*n*,

_{2}*χ*, and the linear refractive index

^{(3)}*n*are linked together.

_{L}Considering a pump-probe configuration, the mathematical relation linking the nonlinear refractive index *n _{2}* experienced by the probe beam with the third-order susceptibility

*χ*(function of the pump and probe parameters) and the probe linear refractive index

^{(3)}*n*=

*n*+

_{r}*i n*is [24]:

_{i}*n*and

_{2}*χ*are also complex quantities,

^{(3)}*ε*is the vacuum permittivity,

_{0}*c*is the speed of light in vacuum,

*n*are the real and imaginary part of the refractive index at the probe wavelength, and

_{r,i}*n*is the real part of the linear refractive index at the optical pump wavelength. The dependence of

_{r}^{pump}*n*on

_{2}*χ*implies that a straightforward tactic to increase the nonlinear response is to utilize the largest components of a material’s third-order tensor

^{(3)}*χ*. This task is challenging because each tensor element will depend on both pump and probe wavelengths. To facilitate this goal, different semi-empirical methods that link the linear susceptibility

^{(3)}*χ*to the

^{(1)}*χ*are available in literature to predict the nonlinear properties of materials [25]. The task is further simplified if the equations are calculated for the degenerate case where all the photons involved in the parametric process have the same energy.

^{(3)}In Fig. 1(a), we plot the complex third-order nonlinear susceptibility *χ ^{(3)}* as a function of the probe wavelength for three cases: i) Wang’s model (dashed lines) [26]; ii) Miller’s model (solid lines) [24,27]; iii) numerical evaluation of

*χ*based on experimental results (

^{(3)}**+**markers). The experimental procedure to measure

*χ*and

^{(1)}*χ*will be explained later in this section.

^{(3)}Both models, although being differently dependent on the linear susceptibility *χ ^{(1)}*, predict a similar monotonic behavior for both real and imaginary parts of the

*χ*. The same trend is also supported by our experiments. As previously mentioned, the three plots are for the case of degenerate optical excitation and they refer to a sample which exhibits cross-over wavelength at 1360 nm. Wang and Miller curves are multiplied by a factor 1 × 10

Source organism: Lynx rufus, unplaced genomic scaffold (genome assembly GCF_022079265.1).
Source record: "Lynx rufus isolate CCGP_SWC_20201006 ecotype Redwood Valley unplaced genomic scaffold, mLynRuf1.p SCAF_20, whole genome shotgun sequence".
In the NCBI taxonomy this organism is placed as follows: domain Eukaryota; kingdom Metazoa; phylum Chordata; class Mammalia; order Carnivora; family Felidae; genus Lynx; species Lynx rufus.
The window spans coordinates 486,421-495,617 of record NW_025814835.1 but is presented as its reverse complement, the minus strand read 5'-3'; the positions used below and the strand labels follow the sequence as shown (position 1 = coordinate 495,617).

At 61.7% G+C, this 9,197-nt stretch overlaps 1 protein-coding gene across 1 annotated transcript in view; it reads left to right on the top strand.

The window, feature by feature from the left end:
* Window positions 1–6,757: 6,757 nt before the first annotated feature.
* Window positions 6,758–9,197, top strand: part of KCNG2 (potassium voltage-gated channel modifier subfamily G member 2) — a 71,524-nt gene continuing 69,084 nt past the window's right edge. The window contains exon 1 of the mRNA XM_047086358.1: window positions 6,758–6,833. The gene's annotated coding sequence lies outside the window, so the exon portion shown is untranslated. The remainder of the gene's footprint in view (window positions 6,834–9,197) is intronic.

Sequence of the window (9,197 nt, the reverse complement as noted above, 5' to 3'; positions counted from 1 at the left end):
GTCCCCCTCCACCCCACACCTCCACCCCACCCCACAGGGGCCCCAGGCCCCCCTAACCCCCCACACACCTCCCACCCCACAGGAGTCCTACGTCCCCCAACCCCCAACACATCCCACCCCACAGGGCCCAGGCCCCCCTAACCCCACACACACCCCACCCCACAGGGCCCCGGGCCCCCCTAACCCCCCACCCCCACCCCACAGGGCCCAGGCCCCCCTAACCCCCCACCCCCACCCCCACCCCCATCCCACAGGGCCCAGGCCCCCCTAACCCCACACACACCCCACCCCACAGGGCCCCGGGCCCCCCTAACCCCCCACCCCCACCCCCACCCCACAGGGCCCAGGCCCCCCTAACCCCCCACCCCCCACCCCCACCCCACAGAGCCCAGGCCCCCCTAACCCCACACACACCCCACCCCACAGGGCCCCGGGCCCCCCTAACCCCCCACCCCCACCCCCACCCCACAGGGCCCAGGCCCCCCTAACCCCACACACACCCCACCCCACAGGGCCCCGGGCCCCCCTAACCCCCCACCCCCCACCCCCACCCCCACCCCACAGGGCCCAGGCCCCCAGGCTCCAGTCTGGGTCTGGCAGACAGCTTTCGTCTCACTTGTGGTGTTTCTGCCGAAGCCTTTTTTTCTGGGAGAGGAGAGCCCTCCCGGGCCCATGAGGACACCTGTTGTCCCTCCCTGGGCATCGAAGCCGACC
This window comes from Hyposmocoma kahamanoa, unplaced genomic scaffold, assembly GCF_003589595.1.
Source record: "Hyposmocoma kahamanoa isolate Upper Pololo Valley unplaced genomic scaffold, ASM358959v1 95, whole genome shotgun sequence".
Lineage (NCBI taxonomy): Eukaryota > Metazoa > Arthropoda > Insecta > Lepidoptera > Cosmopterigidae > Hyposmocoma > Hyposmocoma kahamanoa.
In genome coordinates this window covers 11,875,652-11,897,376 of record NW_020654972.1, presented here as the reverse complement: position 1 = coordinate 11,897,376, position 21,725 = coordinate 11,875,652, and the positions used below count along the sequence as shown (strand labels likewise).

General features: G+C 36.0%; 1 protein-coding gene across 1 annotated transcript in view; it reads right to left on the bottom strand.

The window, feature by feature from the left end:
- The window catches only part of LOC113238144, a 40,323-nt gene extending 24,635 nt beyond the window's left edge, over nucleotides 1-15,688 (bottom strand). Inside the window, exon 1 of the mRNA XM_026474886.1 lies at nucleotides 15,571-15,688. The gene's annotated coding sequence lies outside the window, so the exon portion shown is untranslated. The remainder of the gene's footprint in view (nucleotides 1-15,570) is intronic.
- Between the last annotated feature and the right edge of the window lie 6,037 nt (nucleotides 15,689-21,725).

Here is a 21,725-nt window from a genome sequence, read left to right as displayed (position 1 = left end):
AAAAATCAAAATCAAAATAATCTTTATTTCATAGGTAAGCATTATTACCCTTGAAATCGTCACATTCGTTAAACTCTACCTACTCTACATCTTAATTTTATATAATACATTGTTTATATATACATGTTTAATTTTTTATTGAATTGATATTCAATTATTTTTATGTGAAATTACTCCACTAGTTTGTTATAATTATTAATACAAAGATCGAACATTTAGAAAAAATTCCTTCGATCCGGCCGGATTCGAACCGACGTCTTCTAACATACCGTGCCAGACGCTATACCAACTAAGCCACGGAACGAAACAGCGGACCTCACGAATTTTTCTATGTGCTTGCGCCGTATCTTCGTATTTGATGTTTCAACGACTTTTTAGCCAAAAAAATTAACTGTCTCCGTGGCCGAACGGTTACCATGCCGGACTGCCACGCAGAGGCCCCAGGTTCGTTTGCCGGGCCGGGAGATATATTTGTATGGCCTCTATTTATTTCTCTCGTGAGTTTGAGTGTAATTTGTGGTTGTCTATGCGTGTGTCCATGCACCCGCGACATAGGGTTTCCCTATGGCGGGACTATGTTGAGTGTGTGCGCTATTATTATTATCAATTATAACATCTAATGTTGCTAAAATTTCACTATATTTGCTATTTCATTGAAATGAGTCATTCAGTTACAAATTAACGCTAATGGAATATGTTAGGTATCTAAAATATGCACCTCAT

^{(3)}^{−19}m

^{2}/V

^{2}to be compared with the experimental evaluation of the

*χ*. The values of the

^{(3)}*χ*are calculated from the simple relation

^{(1)}*χ*=

^{(1)}*ε*- 1, where

_{L}*ε*is the linear permittivity estimated following the process reported later in this section (Fig. 1(b)). The graphs, which for experimental limitation are plotted within the wavelength range 1120 nm - 1450 nm, show a clear increase of the real part of the nonlinear susceptibility

_{L}*χ*for longer wavelengths while an almost symmetrical trend towards negative values is exhibited by the imaginary part

_{r}^{(3)}*χ*. Note that the two semi-empirical models are used only to predict the general trend of the

_{i}^{(3)}*χ*dispersion without any aim at providing its quantitate evaluation. The latter task is out of reach for the impossibility in evaluating within acceptable accuracy the multiplicative constants of the empirical models (Miller’s →

^{(3)}*χ*∝ [

^{(3)}*χ*]

^{(1)}*; Wang’s →*

^{4}*χ*∝ [

^{(3)}*χ*]

^{(1)}*).*

^{2}To combine this trend with the nonlinear enhancement at the ENZ wavelength reported by Caspani and co-authors [17], we recall the representation of the *n _{2}* into its real (

*n*) and imaginary (

_{2r}*n*) parts,

_{2i}*D*=

*n*(

_{r}^{pump}*n*+

_{r}^{2}*n*). In [17] it was shown that under the condition

_{i}^{2}*χ*≈

_{r}^{(3)}*χ*≈const., which was adequately met for the non-degenerate case,

_{i}^{(3)}*n*and

_{2r}*n*depend on the enhancement factors

_{2i}*F*= (

_{r}*n*+

_{r}*n*)/

_{i}*D*and

*F*= (

_{i}*n*-

_{r}*n*)/

_{i}*D*, respectively. For this case, near the ENZ wavelength

*λ*,

_{ENZ}*F*produces a peak enhancement of the

_{r}*n*, while

_{2r}*n*becomes very small in absolute value thus inducing a reduction of the nonlinear absorption coefficient

_{2i}*β*, defined as:where

_{2}*λ*is the operational wavelength in vacuum.

For the degenerate case considered here, the condition *χ _{r}^{(3)}* ≈